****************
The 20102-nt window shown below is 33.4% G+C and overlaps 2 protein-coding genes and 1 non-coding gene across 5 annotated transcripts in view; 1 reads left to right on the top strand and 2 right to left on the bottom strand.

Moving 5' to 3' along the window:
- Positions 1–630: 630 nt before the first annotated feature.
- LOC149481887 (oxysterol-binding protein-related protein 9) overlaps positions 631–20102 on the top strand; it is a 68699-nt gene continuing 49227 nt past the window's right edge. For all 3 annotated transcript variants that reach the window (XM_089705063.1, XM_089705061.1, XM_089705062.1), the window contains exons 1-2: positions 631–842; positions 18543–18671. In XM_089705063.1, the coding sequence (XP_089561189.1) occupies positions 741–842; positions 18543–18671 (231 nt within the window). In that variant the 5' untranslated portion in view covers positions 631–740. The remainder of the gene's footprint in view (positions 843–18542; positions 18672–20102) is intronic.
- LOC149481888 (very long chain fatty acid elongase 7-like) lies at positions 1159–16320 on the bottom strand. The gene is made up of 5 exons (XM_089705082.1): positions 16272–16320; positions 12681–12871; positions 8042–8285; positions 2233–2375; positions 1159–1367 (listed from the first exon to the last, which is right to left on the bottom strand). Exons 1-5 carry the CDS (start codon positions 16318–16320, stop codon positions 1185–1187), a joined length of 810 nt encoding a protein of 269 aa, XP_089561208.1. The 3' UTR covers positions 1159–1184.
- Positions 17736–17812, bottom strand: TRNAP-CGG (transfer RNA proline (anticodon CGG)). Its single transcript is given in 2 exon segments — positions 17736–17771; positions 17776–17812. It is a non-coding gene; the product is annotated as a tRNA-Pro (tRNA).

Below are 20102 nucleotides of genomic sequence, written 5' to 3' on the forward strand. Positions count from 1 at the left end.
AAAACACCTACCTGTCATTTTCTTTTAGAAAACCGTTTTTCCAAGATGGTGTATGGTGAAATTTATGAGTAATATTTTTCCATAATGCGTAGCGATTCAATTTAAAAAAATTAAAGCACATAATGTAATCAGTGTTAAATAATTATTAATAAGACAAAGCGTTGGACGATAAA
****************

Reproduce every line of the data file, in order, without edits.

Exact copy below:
The 20102-nt window shown below is 33.4% G+C and overlaps 2 protein-coding genes and 1 non-coding gene across 5 annotated transcripts in view; 1 reads left to right on the top strand and 2 right to left on the bottom strand.

Moving 5' to 3' along the window:
- Positions 1–630: 630 nt before the first annotated feature.
- LOC149481887 (oxysterol-binding protein-related protein 9) overlaps positions 631–20102 on the top strand; it is a 68699-nt gene continuing 49227 nt past the window's right edge. For all 3 annotated transcript variants that reach the window (XM_089705063.1, XM_089705061.1, XM_089705062.1), the window contains exons 1-2: positions 631–842; positions 18543–18671. In XM_089705063.1, the coding sequence (XP_089561189.1) occupies positions 741–842; positions 18543–18671 (231 nt within the window). In that variant the 5' untranslated portion in view covers positions 631–740. The remainder of the gene's footprint in view (positions 843–18542; positions 18672–20102) is intronic.
- LOC149481888 (very long chain fatty acid elongase 7-like) lies at positions 1159–16320 on the bottom strand. The gene is made up of 5 exons (XM_089705082.1): positions 16272–16320; positions 12681–12871; positions 8042–8285; positions 2233–2375; positions 1159–1367 (listed from the first exon to the last, which is right to left on the bottom strand). Exons 1-5 carry the CDS (start codon positions 16318–16320, stop codon positions 1185–1187), a joined length of 810 nt encoding a protein of 269 aa, XP_089561208.1. The 3' UTR covers positions 1159–1184.
- Positions 17736–17812, bottom strand: TRNAP-CGG (transfer RNA proline (anticodon CGG)). Its single transcript is given in 2 exon segments — positions 17736–17771; positions 17776–17812. It is a non-coding gene; the product is annotated as a tRNA-Pro (tRNA).

Below are 20102 nucleotides of genomic sequence, written 5' to 3' on the forward strand. Positions count from 1 at the left end.
AAAACACCTACCTGTCATTTTCTTTTAGAAAACCGTTTTTCCAAGATGGTGTATGGTGAAATTTATGAGTAATATTTTTCCATAATGCGTAGCGATTCAATTTAAAAAAATTAAAGCACATAATGTAATCAGTGTTAAATAATTATTAATAAGACAAAGCGTTGGACGATAAA